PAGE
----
Fringe review: The Tempest

The Tempest in a tent. Four actors playing 20-plus characters. Hilarious, high-speed, on-stage costume changes. Could Shakespeare be any more fun? ★★★★★

Mar 05, 2020, updated Mar 05, 2020

This is the wacky world of The HandleBards, a theatre company of cycling thesps who tour their shows on bicycles, paniers stuffed with costumes and props.

The HandleBards took Adelaide by storm last year with their high-spirited all-male production of Twelfth Night, which became a real word-of-mouth success. This year it’s the women’s turn and the madcap antics are just as hilarious.

For those unfamiliar with The Tempest’s plot, it goes something like this: magician-cum-royal-bloke Prospero (fabulously played by Lucy Green, whose zany Duke is both entertaining and endearing) has been stuck on a desert island for years with his daughter Miranda (the impressively versatile Katie Sherrard, who switches character, and accent, with great ease and aplomb). It’s all thanks to Prospero’s dastardly brother Antonio, who set them both adrift in “a rotten carcass of a boat” so that he could take over as the Duke of Milan.

Prospero somehow intuits that his brother, accompanied by the King of Naples and his son Ferdinand, will be high-tailing it past the island on a ship. He conjures up a storm (delightfully portrayed with some low-tech puppetry) and the shipwreck survivors are washed up on the shore of the island.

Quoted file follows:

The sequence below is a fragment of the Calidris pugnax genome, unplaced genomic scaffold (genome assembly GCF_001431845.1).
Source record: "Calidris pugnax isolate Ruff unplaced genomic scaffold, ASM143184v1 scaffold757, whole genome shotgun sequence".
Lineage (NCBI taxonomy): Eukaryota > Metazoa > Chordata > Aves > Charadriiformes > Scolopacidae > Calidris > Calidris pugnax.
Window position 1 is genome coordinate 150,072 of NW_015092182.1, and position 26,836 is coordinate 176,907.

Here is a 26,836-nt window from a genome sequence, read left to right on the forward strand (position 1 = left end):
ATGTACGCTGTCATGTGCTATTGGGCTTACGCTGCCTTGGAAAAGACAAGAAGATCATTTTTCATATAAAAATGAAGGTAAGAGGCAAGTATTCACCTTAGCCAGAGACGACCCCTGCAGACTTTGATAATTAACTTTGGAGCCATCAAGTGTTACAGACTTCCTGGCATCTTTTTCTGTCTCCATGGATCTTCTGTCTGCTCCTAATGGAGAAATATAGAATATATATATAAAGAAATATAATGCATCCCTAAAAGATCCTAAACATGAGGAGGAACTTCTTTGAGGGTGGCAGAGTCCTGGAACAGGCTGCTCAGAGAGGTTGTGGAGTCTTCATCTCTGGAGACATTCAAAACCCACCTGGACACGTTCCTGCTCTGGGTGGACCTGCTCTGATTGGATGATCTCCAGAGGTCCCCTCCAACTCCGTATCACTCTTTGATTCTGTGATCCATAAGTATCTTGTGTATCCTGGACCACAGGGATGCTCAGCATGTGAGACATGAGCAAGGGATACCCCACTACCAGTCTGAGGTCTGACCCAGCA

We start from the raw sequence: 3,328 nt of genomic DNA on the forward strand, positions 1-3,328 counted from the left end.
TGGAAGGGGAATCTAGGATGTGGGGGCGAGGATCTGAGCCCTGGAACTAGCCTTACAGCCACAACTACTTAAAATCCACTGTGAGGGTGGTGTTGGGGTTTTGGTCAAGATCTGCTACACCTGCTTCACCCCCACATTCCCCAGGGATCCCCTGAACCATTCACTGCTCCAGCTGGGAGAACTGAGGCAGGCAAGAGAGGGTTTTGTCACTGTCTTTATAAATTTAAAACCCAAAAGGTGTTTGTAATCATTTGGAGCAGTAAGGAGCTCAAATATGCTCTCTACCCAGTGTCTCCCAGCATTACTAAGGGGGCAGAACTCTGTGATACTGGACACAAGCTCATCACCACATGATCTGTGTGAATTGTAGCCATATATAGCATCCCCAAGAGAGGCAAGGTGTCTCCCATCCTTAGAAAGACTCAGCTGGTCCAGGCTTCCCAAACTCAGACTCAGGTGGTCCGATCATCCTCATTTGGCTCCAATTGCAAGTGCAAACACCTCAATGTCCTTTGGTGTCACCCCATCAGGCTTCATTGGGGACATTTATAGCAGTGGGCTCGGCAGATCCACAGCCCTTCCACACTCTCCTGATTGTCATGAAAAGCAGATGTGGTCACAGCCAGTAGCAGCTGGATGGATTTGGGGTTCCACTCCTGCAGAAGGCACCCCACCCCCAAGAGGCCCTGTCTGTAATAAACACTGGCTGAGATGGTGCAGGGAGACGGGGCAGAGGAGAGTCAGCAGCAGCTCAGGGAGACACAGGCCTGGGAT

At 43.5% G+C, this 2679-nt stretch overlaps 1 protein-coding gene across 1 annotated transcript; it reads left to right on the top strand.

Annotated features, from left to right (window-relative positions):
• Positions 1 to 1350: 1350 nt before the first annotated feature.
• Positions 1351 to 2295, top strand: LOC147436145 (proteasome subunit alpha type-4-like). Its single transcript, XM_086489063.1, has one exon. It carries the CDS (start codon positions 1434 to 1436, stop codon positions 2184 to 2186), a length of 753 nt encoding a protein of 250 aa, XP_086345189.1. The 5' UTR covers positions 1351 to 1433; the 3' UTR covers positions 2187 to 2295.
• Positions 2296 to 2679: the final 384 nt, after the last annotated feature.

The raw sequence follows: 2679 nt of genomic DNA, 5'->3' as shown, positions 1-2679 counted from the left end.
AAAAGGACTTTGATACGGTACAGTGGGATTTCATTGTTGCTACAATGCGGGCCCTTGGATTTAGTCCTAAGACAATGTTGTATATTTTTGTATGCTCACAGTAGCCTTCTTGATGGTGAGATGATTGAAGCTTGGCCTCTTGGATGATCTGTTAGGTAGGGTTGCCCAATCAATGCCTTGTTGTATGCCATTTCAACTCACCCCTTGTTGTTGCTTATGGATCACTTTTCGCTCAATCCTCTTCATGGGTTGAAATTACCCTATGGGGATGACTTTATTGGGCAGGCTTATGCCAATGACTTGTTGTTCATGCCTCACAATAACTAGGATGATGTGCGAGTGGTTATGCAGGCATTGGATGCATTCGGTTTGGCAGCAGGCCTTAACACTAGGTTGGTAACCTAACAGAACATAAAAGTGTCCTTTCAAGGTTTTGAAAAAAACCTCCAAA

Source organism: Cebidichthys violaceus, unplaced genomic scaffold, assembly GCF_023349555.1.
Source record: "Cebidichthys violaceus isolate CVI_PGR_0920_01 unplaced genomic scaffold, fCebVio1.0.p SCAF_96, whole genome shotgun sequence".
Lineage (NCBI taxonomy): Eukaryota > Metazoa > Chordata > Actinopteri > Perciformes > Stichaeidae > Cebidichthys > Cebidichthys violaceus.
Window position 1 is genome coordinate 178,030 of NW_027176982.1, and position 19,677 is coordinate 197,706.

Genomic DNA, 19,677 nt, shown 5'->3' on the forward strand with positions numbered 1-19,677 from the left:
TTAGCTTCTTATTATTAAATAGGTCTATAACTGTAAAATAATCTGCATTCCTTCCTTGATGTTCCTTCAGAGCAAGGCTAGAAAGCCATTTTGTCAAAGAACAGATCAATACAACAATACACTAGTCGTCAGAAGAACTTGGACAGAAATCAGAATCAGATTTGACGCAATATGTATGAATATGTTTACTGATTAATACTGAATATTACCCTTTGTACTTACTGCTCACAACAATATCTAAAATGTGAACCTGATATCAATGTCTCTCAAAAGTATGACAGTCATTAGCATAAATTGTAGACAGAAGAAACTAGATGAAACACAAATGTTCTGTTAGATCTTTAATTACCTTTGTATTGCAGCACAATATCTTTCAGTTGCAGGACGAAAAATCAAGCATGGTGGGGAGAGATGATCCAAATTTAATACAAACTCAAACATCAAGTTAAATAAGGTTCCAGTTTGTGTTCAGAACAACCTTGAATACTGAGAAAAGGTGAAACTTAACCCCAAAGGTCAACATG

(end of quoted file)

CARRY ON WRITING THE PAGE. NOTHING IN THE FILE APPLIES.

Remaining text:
With the help of his spirit-aide Ariel (performed with just the right amount of mischief and mirth by the highly talented Tika Mu’tamir), Prospero creates much chaos and confusion, finally revealing himself as the usurped Duke. He forgives his brother, blesses the union of his daughter and Ferdinand, and generally draws the proceedings to a neat and tidy close.

The physicality and skill of all four actors as they fully inhabit their many roles is quite simply a delight to watch. Roisin Brehony’s Caliban is particularly funny, his cavorting and squealing drawing great guffaws from the audience. The fact that his bald head is a bike helmet covered in flesh-coloured plastic and that he has, inexplicably, tiny plastic hands, just adds to the general hilarity.

It’s this revelling in the ridiculous that the HandleBards excel at. Their reverence for The Bard is evident in the joy they bring to the performance but they’re not afraid to augment his lines with their own contemporary schtick. (At one point Sherrard has the audience joining in with a shouty version of the Bee Gees’ “Staying Alive”.)

This is an absolute must-see for Fringe 2020. Shakespearean shenanigans at their theatrical best. You’ll leave the tent with a warm heart and a big smile.

The HandleBards are performing The Tempest at The Bally, Gluttony, until March 15.

See more Fringe and Festival stories and reviews here.

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